A thought for the weekend: what exactly do people mean by outsourcing when they discuss it? At Intelligent Sourcing we tend to think of large-scale investments, whether on IT or on contact centre or some other sort of basis; understandably we also get PR pitches from people offering virtual assistant services, outsourcing the manufacturing process and soforth. OK, they haven’t read the magazine but the title doesn’t tell them much in detail.
So it’s a little bemusing when a publication such as CIO Report looks into outsourcing for small businesses. It’s looking specifically IT outsourcing and whether this is a workable idea, but even then we have to ask: how do you mean, exactly?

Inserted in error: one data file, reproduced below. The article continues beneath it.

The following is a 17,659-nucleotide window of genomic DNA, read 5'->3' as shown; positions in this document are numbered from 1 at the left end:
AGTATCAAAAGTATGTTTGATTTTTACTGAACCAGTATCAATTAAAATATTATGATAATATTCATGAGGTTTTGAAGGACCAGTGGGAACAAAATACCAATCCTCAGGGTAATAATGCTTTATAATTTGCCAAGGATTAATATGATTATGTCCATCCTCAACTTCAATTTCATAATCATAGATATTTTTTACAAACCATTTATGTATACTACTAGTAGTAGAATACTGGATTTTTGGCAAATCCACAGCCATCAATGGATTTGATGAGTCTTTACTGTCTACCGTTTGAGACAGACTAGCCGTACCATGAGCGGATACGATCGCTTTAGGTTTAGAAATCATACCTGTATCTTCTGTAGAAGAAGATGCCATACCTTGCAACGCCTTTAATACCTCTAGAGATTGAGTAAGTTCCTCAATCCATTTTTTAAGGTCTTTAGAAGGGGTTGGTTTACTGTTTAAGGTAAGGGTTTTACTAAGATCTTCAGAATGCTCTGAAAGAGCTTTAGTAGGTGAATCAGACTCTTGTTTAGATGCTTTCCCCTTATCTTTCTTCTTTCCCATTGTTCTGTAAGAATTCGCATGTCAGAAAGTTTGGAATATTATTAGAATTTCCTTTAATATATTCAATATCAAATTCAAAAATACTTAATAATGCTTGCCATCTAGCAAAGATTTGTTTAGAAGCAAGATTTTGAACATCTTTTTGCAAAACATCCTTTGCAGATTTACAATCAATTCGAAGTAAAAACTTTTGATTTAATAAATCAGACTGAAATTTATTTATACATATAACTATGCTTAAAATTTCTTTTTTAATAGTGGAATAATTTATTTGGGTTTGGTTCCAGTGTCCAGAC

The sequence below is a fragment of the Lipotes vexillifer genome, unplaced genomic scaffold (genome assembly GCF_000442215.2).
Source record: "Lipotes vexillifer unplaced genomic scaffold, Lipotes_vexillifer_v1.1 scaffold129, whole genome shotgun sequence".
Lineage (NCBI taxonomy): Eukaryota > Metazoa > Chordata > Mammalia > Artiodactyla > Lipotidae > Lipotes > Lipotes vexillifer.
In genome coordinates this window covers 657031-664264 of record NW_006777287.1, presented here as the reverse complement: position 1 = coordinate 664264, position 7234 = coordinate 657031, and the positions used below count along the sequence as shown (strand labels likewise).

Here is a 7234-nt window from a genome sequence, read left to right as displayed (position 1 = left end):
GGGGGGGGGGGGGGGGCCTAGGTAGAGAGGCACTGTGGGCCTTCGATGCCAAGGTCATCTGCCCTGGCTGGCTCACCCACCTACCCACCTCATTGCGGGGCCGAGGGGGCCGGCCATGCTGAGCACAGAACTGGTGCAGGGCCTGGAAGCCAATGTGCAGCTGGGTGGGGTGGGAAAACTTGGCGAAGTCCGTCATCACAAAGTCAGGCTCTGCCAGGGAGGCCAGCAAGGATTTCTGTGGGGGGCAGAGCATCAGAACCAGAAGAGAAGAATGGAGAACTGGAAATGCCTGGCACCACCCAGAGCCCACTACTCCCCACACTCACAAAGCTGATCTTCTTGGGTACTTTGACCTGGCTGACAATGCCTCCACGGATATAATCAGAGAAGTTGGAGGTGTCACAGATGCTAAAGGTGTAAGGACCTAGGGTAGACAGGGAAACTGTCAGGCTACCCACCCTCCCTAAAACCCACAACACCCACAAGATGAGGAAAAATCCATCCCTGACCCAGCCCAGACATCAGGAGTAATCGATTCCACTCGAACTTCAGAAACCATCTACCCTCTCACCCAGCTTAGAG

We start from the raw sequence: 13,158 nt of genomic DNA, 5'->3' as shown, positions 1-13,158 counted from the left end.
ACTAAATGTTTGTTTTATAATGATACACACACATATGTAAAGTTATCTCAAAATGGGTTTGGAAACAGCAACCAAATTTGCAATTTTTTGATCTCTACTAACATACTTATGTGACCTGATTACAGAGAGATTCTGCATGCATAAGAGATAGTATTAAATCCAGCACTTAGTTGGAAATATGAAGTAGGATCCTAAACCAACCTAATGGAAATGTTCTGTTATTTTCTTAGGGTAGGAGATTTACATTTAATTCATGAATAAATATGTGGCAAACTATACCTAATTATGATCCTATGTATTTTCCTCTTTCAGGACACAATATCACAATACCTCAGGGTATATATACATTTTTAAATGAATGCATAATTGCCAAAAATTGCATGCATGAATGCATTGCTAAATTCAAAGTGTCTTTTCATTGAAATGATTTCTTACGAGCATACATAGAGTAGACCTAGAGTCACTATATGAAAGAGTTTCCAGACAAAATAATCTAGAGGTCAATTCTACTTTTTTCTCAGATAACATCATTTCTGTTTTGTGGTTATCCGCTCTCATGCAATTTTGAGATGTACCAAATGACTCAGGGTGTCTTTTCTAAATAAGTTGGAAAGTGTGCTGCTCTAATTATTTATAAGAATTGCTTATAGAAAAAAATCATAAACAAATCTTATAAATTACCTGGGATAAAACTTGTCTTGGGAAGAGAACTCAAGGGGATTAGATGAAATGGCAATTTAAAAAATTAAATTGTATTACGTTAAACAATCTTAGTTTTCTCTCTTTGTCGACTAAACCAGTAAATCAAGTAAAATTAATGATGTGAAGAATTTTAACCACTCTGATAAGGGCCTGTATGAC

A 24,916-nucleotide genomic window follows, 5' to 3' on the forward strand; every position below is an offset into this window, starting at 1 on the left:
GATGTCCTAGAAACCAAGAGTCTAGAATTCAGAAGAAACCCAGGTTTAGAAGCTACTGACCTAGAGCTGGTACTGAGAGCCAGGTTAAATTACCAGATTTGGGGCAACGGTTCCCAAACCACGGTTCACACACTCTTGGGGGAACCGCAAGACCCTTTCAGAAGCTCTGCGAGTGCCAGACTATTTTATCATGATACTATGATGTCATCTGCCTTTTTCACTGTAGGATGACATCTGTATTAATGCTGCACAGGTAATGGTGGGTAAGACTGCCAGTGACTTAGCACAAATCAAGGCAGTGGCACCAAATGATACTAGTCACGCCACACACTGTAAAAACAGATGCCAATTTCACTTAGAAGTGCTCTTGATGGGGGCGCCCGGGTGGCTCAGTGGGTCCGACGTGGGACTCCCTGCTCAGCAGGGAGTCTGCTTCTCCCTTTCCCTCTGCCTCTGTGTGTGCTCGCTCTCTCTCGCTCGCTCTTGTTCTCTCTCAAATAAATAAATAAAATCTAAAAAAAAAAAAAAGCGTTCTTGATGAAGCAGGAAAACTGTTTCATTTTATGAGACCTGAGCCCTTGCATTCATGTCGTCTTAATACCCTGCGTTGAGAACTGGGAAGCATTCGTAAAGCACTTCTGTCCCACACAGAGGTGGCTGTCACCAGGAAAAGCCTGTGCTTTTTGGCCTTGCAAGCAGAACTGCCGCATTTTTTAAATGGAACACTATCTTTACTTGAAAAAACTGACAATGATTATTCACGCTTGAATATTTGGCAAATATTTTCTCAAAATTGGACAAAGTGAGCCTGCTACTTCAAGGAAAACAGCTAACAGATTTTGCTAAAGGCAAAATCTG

If you can read this blog, for example, that’s pretty much confirmation that WordPress is working – and that in turn means that we haven’t built our own server to try to get the news to you. If you can read the new issue when it comes out over the next couple of weeks then likewise, the page design application has done its work and we didn’t design that either. We don’t do our own hosting on the Web (does anyone who isn’t a huge organisation?) and we use an ISP rather than attempting to set up our own email system.
We don’t believe this makes us astonishing and we do believe this means a lot of our business takes place in the cloud, or is dependent on technologies designed by third parties. This is classic outsourcing.
So when people suggest that small businesses use outsourcing we’re often a little puzzled. From signing a contract for someone to provide a mobile phone service to something as basic as Google Docs or transferring files by Box, Dropbox, WeTransfer or any of those other facilities, doesn’t everybody outsource in one way or another?